Hi OOW members! Today we’re sharing a new publication from Cristina Silva, Michelle Newton-Francis and Salvador Vidal-Ortiz:
Citation: Silva, Cristina, Michelle Newton-Francis, and Salvador Vidal-Ortiz. 2022. “Negotiating Racialized Organizational Spaces and Intimacies: An Ethnography of Playpen Strip Club.” Gender, Work & Organization: 1–18. https://doi.org/10.1111/gwao.12882.
Based on 18 months of ethnographic research in a Northeast corridor strip club we call Playpen, we engage sex negotiations, erotic service exchanges, and the circulation of desire within an informal, weekly “Latina Night” event. We treat Playpen as a gendered and racialized organization in which patrons, dancers, and employees manage established, yet unspoken rules. Labor interactions and dynamics between dancers and clients are racialized when gesturing toward bodily currency – which materializes in tips, drinks, paid lap dances, and more exclusive attention; dancers compete for such currency, using their selection of music and dance, movements, adornments, body modifications and emotional labor. Selected pairings negotiate open spaces by turning pockets of the club into semi-private, intimate ones. Dancers’ and clients’ gendered and racialized notions of currency (in this case, racialized Latinidad) clash, ultimately serving the club in keeping “Latina Night” in place.
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Inspired to share news of this new paper too.–Steven Vallas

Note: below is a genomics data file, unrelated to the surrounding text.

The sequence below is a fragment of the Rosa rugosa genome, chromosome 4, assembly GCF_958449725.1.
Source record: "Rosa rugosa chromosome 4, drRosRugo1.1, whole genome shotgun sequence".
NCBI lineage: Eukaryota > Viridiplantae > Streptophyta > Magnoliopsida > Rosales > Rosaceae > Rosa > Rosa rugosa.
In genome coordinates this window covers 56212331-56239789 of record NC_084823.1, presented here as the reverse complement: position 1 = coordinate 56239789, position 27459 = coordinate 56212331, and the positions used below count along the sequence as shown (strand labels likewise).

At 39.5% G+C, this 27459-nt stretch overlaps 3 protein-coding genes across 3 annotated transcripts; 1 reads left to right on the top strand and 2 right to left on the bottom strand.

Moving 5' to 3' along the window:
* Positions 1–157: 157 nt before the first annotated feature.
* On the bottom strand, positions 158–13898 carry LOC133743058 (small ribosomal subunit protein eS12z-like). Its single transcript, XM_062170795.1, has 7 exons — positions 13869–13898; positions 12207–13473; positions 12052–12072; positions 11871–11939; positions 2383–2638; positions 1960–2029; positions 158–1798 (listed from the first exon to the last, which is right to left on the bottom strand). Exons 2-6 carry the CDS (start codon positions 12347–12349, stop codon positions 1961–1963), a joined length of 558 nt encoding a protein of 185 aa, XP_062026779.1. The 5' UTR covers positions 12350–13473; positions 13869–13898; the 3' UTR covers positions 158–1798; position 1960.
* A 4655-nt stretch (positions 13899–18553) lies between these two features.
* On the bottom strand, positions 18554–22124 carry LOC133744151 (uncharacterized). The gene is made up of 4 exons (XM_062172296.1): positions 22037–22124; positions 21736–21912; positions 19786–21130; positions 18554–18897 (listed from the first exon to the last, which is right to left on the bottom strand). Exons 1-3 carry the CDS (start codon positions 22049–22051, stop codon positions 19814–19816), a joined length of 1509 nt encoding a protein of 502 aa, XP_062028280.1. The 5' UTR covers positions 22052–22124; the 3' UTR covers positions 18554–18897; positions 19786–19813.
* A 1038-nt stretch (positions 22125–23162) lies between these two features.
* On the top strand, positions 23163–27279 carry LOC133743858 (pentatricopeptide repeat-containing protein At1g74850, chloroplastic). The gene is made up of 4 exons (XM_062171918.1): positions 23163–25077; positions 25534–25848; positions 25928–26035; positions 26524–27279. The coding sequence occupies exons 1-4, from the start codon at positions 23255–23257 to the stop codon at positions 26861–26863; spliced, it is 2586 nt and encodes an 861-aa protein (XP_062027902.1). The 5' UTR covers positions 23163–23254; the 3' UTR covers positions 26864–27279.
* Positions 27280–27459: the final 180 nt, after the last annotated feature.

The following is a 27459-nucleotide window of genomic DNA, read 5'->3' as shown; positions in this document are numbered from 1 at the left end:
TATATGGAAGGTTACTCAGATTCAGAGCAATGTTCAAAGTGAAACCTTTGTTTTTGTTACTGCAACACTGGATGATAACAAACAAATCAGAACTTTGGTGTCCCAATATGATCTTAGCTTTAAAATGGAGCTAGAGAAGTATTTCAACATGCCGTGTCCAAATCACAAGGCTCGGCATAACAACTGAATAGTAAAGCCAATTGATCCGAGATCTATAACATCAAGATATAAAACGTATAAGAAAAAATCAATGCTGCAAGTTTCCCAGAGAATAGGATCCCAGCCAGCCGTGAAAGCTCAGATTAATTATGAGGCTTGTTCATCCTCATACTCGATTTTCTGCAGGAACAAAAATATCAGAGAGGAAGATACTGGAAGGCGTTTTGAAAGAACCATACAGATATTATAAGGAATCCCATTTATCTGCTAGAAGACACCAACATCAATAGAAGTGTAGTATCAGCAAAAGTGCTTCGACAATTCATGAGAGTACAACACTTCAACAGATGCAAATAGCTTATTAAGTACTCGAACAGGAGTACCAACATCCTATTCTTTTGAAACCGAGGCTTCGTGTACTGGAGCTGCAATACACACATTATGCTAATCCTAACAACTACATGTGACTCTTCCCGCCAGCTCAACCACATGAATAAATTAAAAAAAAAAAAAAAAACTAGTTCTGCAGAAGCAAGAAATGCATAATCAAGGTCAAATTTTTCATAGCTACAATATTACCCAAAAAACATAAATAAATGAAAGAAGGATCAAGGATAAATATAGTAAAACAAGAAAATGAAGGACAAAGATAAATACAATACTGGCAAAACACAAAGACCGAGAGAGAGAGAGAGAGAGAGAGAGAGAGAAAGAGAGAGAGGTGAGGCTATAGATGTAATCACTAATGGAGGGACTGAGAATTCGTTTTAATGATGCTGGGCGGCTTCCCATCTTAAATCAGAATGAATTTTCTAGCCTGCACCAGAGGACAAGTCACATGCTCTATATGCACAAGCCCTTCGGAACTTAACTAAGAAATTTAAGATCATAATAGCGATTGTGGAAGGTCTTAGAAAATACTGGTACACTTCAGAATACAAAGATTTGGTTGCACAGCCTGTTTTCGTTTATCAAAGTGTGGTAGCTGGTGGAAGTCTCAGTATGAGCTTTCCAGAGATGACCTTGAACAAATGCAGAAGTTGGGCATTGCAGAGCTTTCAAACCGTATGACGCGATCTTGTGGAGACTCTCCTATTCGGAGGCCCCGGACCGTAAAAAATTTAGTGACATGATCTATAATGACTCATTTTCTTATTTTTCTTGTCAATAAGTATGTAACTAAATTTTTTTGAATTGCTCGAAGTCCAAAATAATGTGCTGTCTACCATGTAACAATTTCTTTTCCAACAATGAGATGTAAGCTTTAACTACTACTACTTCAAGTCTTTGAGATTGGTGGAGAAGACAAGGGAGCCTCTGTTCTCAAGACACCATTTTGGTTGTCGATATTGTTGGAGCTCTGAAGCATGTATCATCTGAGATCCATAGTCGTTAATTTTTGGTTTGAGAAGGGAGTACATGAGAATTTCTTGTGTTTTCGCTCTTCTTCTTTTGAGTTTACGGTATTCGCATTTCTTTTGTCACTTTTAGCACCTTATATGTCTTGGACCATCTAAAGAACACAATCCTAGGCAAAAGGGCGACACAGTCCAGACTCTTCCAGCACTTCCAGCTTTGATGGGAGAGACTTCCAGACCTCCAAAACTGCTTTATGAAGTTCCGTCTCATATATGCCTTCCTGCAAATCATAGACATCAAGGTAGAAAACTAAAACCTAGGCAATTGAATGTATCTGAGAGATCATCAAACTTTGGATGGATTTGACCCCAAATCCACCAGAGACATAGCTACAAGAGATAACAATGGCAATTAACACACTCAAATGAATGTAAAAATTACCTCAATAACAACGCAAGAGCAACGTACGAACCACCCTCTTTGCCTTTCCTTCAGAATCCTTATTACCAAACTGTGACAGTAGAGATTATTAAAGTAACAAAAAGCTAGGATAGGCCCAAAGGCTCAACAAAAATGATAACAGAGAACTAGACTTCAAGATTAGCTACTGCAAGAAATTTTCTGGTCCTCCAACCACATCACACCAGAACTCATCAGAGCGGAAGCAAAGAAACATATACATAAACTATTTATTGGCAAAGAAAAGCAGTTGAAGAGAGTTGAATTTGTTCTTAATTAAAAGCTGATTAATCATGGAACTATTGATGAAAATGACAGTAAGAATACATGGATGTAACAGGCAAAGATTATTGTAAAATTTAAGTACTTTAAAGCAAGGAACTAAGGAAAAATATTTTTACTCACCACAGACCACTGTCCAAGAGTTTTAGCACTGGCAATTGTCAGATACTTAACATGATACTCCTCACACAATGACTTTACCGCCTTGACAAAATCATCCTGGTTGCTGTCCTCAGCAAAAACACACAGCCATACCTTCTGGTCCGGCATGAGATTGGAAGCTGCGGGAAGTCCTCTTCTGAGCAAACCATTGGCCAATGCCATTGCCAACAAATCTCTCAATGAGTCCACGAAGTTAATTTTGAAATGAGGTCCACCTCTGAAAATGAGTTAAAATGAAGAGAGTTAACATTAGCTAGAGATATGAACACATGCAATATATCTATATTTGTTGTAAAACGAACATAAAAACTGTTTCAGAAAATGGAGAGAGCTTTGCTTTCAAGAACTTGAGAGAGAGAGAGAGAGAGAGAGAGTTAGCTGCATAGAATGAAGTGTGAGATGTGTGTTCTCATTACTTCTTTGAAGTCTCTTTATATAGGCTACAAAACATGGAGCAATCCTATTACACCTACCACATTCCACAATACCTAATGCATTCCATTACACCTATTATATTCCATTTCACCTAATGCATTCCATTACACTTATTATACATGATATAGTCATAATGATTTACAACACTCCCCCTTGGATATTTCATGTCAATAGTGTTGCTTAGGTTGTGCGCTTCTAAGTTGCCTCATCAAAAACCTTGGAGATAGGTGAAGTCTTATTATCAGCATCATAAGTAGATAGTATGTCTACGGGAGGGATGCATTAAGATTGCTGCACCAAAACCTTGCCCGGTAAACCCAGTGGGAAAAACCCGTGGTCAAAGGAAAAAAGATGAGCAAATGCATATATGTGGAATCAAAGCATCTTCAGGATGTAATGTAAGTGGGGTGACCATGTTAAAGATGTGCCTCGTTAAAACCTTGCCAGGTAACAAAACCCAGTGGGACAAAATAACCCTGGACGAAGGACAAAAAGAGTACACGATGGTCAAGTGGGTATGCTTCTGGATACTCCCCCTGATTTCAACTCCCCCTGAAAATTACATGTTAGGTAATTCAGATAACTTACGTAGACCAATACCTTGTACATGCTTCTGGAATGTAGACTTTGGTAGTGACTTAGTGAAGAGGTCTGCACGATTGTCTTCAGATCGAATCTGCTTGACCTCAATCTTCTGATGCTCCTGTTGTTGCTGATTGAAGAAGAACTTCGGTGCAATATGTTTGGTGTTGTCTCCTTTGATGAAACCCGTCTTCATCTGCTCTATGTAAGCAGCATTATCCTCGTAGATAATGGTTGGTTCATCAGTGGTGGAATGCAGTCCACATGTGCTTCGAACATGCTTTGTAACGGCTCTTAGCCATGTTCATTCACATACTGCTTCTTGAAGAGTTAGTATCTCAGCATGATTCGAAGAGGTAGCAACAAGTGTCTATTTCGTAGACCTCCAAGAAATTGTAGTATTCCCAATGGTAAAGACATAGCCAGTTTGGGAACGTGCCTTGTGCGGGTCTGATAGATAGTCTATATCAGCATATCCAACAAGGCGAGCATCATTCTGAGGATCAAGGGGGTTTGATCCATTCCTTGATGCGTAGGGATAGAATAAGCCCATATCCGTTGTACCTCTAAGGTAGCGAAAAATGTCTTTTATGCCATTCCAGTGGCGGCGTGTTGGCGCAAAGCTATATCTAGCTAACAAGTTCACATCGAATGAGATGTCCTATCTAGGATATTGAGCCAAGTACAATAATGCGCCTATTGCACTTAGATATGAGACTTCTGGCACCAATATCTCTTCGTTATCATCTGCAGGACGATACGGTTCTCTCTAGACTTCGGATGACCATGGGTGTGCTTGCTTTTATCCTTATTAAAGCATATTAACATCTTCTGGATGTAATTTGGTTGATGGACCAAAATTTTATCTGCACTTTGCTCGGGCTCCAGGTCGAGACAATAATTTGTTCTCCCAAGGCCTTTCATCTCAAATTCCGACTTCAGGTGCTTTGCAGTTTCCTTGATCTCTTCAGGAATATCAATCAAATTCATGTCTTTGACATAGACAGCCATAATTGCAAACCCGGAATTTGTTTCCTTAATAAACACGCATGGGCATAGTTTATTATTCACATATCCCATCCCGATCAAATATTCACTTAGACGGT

Prime Suspect: Mechanisms of Labor Control at Amazon’s Warehouses
Citation: Vallas SP, Johnston H, Mommadova Y. 2022. “Prime Suspect: Mechanisms of Labor Control at Amazon’s Warehouses.” Work and Occupations. June. doi:10.1177/07308884221106922https://doi.org/10.1177/07308884221106922
What mechanisms has Amazon deployed in its effort to control the labor of its warehouse employees? This question holds both practical and theoretical interest, given Amazon’s prominent position in the economy and the wider importance of the logistics sector for consumer capitalism. This paper, part of a broader mixed-methods study of Amazon’s workplace regime, uses a small national sample of interviews with Amazon warehouse workers (N = 46) to identify the mechanisms of labor control the company invokes. In keeping with accounts propounded by activists and journalists, we find evidence of highly coercive labor controls, chiefly in the form of what we call techno-economic despotism (which applies algorithmic technology to a precariously employed workforce). Yet many workers also experience forms of labor control that rely not on coercion but on the generation of consent. We identify three such mechanisms of hegemonic labor control – normative, relational, and governmental – that Amazon uses to foster workers’ consent. The efficacy of Amazon’s workplace regime stems largely from its ability to deploy a multiplicity of labor controls that resonate with different groups holding distinct positions in the labor process. Given shifts in the social and economic conditions that bear on the company’s regime, cracks have begun to appear in Amazon’s armor, potentially reducing the traction its labor control mechanisms have gained with segments of its employees.